In Banwari Lal v. Ram Gopal : AIR1940All190 an offer was made by one of the parties that if the other party, who was alleged to be congenitally deaf and dumb, spoke before the court and heard anything said by the court, his suit for inheritance should be decreed. This offer had been accepted by the defendant and the suit was accordingly decreed because the alleged deaf and dumb defendant was able to hear things and to speak a little. It was, therefore, held that it amounted to a consent decree.
The other case is of Ballabh Das v. Sri Kishen : AIR1926All90 . In this case also the parties agreed that the court should decide the case on the documents produced by the parties. Acting on this agreement, the court decided the case. It was held to be a consent decree and as such it was not appealable. Similar view was taken in Zahirul Said Alvi v. Lachhmi Narayan . In this case also the decree was held to be a consent decree and, as such, it was held that it was not appealable.
6. As against this, the learned counsel for the appellant relied on a decision of the Madhya Pradesh High Court in Ratan Lal Saligram v. Nathu Lal Pan-karji Namdeo AIR 1961 Madh Pra 108. In this case it was held that when a suit was decided on special oath, which was administered in pursuance of an agreement of the parties, the decree passed on such evidence could not be said to be a consent decree and an appeal lay from such a decree. This Madhya Pradesh case was decided by a Single Judge, whereas Banwari Lal's case (supra) was decided by a Division Bench and Ballabh Das's case was decided by a Single Judge of this Court. I would prefer to follow the reasoning given in the aforesaid two cases of this Court in preference to the reasoning given in Ratan Lal's case. I, therefore, held that it was a consent decree.
7. The learned counsel for the appellant next contended that even if it was a consent decree the court which passed the decree had power to see whether the decree passed had been legally passed. This argument is based on the point that the eight plots, which were also the subject-matter of the agreement, had been the subject-matter of consolidation operation and in the consolidation proceedings, after fixation of the valuation, the defendant had been allotted a chak consisting mostly of the plots other than those about which the agreement of sale was made. The contention of the learnedcounsel for the appellant was that the agreement of sale, as it stood, was not legal and all that could be said in this connection was that due to subsequent happenings the plots about which the agreement of sale was executed were allotted to the chak of other tenure holders and the defendant had been allotted differ^ ent plots in his chak. In this connection, reliance was placed on a Single Judge decision of this Court in Mst. Sugna v. Kali Ram, 1966 All LJ 1004 where it was held that after consolidation proceedings the defendant having got other plots in lieu of the plots which were the subject-matter of the agreement, the agreement became void as enumerated in Section 168-A of the U. P. Zamindari Abolition and Land Reforms Act. This reported case is distinguishable on facts from the present case. In this reported case the de-notification under Section 52 of the U. P. Consolidation of Holdings Act had been made and the consolidation proceedings had become final. In the present case, the consolidation proceedings have not become final nor the de-notification under Section 52 of the Act has yet been made and, therefore, this decision would not apply to the facts of the present case.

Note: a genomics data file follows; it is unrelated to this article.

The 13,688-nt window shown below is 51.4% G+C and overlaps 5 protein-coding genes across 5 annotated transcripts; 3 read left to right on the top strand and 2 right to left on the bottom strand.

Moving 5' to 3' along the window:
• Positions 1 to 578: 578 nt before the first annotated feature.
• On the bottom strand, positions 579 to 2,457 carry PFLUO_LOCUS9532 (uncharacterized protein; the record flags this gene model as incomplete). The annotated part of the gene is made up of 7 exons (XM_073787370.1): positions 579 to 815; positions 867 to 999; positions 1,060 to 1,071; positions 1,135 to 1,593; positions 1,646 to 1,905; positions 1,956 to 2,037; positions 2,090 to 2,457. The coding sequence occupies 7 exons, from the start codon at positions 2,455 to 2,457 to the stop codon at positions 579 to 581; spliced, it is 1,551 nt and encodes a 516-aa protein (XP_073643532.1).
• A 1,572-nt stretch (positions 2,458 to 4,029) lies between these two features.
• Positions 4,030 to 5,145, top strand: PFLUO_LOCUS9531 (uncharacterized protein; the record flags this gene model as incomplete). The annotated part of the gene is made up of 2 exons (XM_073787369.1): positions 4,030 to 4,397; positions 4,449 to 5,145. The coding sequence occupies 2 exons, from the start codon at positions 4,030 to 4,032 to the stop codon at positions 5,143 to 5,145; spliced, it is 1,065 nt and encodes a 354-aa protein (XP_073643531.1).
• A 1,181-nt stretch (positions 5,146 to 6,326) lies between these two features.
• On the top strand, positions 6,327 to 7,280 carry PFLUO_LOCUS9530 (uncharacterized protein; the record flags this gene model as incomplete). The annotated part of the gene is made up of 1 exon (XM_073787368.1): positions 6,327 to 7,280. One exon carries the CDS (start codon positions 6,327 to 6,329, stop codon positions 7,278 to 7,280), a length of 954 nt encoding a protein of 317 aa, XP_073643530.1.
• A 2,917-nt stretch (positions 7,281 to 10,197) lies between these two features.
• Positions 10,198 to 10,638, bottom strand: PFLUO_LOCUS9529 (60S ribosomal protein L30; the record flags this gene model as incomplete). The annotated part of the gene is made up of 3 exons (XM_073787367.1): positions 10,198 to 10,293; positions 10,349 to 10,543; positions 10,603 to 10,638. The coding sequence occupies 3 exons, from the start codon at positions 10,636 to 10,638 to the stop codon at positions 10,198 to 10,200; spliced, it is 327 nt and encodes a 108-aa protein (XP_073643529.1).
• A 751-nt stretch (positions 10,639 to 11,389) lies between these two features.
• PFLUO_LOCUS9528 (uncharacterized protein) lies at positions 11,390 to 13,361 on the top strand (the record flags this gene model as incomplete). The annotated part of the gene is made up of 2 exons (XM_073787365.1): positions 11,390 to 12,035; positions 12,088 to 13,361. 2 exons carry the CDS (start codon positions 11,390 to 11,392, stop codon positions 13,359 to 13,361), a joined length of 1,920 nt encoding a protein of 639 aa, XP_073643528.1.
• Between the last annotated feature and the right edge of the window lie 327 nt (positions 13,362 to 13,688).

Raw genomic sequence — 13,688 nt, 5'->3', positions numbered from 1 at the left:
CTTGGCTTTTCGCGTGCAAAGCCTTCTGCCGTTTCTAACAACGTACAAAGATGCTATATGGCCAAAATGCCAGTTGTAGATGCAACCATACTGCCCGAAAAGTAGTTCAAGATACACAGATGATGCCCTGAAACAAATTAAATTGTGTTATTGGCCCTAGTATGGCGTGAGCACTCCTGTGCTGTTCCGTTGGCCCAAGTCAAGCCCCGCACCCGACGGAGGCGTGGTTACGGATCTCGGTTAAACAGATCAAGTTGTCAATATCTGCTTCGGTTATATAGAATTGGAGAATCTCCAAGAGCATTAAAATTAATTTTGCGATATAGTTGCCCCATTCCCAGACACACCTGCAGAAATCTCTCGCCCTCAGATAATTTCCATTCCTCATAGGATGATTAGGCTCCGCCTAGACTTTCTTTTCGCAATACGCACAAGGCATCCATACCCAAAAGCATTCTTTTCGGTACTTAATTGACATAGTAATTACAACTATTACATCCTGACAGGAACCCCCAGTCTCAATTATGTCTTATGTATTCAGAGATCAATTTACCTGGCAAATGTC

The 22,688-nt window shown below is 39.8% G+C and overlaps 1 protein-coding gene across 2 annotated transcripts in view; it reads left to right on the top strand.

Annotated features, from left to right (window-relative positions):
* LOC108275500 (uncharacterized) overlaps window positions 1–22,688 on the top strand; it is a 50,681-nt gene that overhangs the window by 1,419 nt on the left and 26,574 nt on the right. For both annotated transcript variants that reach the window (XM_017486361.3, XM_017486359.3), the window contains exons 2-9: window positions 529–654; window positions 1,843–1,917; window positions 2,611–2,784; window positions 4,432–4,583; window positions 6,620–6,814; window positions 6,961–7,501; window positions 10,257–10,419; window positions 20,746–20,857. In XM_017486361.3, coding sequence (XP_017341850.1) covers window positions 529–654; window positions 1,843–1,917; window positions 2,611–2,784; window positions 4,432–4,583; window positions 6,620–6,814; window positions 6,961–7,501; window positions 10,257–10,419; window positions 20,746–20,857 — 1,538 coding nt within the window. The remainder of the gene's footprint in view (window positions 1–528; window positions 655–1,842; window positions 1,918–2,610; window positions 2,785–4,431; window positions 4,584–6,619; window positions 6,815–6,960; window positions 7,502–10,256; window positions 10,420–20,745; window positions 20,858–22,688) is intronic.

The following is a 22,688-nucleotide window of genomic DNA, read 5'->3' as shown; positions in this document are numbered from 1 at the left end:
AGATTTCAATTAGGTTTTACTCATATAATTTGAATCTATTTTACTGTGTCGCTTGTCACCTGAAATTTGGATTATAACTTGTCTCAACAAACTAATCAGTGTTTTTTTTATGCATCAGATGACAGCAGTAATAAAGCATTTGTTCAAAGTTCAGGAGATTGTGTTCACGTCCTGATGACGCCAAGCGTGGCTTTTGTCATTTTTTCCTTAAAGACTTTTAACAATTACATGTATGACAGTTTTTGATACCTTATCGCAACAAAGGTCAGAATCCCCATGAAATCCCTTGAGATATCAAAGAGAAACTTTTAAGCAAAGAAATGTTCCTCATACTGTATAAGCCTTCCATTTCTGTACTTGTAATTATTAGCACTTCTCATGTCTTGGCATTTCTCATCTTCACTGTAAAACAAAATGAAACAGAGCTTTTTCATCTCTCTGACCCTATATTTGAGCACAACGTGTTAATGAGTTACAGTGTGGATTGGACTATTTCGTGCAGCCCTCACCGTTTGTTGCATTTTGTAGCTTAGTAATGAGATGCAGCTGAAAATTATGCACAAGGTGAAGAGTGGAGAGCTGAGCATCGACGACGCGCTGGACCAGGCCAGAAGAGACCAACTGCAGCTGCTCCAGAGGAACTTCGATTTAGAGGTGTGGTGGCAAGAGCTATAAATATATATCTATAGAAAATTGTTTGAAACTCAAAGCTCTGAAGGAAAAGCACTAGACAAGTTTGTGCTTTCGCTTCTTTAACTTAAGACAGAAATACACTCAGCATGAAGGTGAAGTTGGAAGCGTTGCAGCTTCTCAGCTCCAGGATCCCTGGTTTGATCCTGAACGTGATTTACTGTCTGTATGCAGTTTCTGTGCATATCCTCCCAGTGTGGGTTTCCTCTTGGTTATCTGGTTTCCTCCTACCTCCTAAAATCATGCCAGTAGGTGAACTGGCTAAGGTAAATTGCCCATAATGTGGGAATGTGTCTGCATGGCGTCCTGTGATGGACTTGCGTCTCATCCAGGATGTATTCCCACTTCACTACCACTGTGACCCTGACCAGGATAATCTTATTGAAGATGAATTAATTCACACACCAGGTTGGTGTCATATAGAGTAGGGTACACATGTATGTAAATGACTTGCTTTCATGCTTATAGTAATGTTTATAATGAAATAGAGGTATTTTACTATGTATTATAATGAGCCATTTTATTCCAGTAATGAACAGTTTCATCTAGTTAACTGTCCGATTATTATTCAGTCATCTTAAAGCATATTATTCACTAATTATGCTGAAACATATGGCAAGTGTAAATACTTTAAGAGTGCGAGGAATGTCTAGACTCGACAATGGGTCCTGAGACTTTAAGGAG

8. The agreement, therefore, can-not be said to be illegal. On the other hand, the decree being a consent decree and as I have already held that an appeal does not lie against such a decree, the appeal has to be dismissed as being without jurisdiction. In this view of the matter, I think that it is not necessary to entertain the appeal for any other purpose because if the appeal is without jurisdiction the decree, may it be legal or illegal, this question cannot be agitated. Besides this, the question of executability of the decree can very well be gone into in execution proceedings as has been remarked by the lower appellate Court. In this view of the matter, it cannot be said that the decree is void or illegal.
9. Reliance was also placed on Section 12 of the Specific Relief Act and it was contended that if a part of the contract was incapable of being enforced then the contract was not legally enforceable. This question too cannot be agitated in this appeal, which is without jurisdiction. The other point raised was that there could be no sale of sirdari rights. This point too cannot be agitated, in this appeal which is without jurisdiction.
10. In the result the appeal fails. It is hereby dismissed with costs. The stay order is discharged.